this ground that the recommitment was •
Mr. Johns looked his silent disgust,
and with a shake of the head went
about the task of satisfying the differ
ent plaintiffs and preparing for the next
light. ..**•. * H : j
There was also a pretty warm dis* ;
cussion over Representative Baston's
pest house bill.
The principal difficulty seemed to be j
that under the law the pest houses
could not be maintained in the city, I
while it was an offense to have them lo
cated anywhere else. Some curative i
amendments were tacked on. however,
and the bill was recommended for pas
sage. The other bills were of minor im
The calendar was reached forthe first
time, and three unimportant bills were
passed. They were as follow: - ... .■ -
H. F. No. — A. bill for an act to re- ,
peal chapter 412, Special Laws of Min
nesota. 1889, relating to election of
county commissioners for the county of
11. F. No. 10.— A bill for an act amend
ing chapter 147, Laws of 1.'.i 3.— Gunn.
H. F. No. 18.— A bill for an act to
prohibit the aiming of firearms.—Uu
Adjourned to this morning.
The impression generally prevails
that Representative Staples is chairman
of the' committee on legislative ex
penses. Such is not the case, Repre
sentative Jacobson having that honor.
Representative Jacobson. however, is
one of the busiest men in the house,
aud leaves to his colleague the duties of
the committee, which involve the pur
chase of supplies and the supervision
Of the pages.
The house committee on elections had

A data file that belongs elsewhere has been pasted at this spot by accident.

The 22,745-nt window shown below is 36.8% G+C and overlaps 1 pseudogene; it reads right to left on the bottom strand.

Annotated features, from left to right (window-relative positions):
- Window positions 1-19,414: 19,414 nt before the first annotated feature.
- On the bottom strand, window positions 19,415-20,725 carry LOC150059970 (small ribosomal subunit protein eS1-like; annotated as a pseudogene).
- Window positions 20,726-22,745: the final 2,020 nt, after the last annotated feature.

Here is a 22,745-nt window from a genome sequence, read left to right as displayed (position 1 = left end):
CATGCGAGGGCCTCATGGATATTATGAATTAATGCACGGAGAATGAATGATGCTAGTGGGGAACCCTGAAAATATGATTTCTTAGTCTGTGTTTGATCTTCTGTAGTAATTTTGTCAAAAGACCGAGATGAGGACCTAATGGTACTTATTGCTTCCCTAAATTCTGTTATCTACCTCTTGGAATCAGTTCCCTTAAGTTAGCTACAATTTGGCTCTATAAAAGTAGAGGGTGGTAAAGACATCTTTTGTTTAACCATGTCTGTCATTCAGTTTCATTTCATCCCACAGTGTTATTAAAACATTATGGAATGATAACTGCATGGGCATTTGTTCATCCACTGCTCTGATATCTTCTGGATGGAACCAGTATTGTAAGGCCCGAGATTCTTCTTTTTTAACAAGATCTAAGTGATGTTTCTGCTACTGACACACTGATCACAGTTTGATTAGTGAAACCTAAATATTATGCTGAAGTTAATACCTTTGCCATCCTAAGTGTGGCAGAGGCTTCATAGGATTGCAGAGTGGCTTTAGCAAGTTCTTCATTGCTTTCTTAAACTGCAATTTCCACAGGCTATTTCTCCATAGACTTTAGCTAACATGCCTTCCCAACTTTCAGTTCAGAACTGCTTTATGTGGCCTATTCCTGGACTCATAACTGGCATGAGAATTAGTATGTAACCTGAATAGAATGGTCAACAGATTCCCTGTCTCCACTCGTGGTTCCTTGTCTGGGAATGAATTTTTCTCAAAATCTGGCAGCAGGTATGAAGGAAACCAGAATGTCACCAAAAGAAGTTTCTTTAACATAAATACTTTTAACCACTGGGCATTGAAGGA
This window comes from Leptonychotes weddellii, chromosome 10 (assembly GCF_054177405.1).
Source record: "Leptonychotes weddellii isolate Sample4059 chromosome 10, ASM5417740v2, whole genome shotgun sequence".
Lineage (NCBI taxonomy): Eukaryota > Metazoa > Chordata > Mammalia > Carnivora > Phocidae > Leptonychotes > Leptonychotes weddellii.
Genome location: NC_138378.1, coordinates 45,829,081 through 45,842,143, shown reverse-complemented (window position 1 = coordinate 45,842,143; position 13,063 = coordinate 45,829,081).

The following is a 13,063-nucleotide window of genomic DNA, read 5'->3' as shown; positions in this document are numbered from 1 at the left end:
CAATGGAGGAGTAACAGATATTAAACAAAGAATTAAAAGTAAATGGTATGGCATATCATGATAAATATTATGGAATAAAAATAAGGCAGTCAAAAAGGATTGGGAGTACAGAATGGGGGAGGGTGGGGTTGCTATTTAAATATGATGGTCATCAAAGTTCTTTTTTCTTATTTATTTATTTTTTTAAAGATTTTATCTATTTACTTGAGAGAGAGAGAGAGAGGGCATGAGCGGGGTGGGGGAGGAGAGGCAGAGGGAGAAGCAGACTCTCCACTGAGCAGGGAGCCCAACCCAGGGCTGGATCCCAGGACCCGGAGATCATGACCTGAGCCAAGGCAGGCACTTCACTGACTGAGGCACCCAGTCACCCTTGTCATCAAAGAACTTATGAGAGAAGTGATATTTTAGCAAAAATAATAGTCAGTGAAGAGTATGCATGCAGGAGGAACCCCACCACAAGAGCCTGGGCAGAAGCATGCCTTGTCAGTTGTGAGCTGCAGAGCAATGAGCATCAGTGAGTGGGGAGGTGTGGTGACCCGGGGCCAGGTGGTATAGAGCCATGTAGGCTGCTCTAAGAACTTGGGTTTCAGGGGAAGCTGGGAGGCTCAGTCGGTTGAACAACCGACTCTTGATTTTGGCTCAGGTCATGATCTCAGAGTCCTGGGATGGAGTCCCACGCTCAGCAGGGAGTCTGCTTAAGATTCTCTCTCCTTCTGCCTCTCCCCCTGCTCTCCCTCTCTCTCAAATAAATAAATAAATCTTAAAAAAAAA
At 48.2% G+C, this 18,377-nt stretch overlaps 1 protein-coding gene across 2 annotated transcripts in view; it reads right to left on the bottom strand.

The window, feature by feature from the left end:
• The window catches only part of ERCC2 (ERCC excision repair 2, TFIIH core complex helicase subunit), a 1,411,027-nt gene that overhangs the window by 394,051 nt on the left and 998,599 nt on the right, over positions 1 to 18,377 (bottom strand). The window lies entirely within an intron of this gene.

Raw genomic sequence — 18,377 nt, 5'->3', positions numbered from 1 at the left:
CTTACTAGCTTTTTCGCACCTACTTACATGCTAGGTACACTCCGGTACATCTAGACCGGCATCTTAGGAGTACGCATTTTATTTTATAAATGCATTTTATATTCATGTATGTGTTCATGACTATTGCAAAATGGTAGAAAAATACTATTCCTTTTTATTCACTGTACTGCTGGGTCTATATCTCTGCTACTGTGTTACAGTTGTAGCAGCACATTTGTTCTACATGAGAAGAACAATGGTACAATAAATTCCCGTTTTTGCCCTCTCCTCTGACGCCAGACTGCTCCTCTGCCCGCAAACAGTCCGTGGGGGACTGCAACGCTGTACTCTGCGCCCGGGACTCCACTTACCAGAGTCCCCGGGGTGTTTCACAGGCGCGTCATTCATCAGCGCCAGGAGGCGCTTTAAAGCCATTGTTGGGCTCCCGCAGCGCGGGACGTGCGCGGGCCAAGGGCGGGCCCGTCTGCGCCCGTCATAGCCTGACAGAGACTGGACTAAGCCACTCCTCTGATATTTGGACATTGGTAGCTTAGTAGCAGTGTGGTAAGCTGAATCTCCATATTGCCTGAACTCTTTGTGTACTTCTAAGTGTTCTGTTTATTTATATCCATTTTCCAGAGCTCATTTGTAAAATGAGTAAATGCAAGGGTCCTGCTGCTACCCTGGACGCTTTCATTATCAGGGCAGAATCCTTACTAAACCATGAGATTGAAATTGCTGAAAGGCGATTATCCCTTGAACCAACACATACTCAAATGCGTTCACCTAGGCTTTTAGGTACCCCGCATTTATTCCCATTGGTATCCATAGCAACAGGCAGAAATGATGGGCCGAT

another session last night, and, it is
understood, arrived at a conclusion in
the Allen-Furlong contest. The ses
sion was strictly executive, and the
members declined to give any clue .to
their findings, but the impression pre
vails that Mr. Furlong will retain his
seat. In addition to the fact that Fur
long had the certificate of election and
the majority of the votes, he- has the
same points in his favor which settled
the contest iii the Probstfieid-Sinith
contest in the senate.
Mr. Allen, it seems, neglected to com
ply with the requirements of law with
reference to tiling his notice of contest,
thus leaving him without legal status.
Hiler Horton has handled Mr. Furlong's
end of the contest, and has made what
is universally conceded to be an able
defense. It is expected that even the
Republican members of the house will
sustain Furlong in his contest,
THEN THE _¥. P. MAY QUIT.
Prospect That Troubles With the
U. P. Will Be Patched Up.
Chicago, Jan. 31.— There is a strong
probability that the differences between
the Union Pacific and the Western
Trunk lines will be adjusted at the
meeting tomorrow. It is expected that
the Union Pacific will abandon its claim
for the long haul of business passing
through Denver and Ogden gateways '
and that a3 a consequence the boycott
against it will be lifted. Neither side to ;
the controversy is prepared to say in ad
vance of the meeting what action will
be taken concerning the Puget sound
business. The Union Pacific, however.
has strong hopes that it will be allowed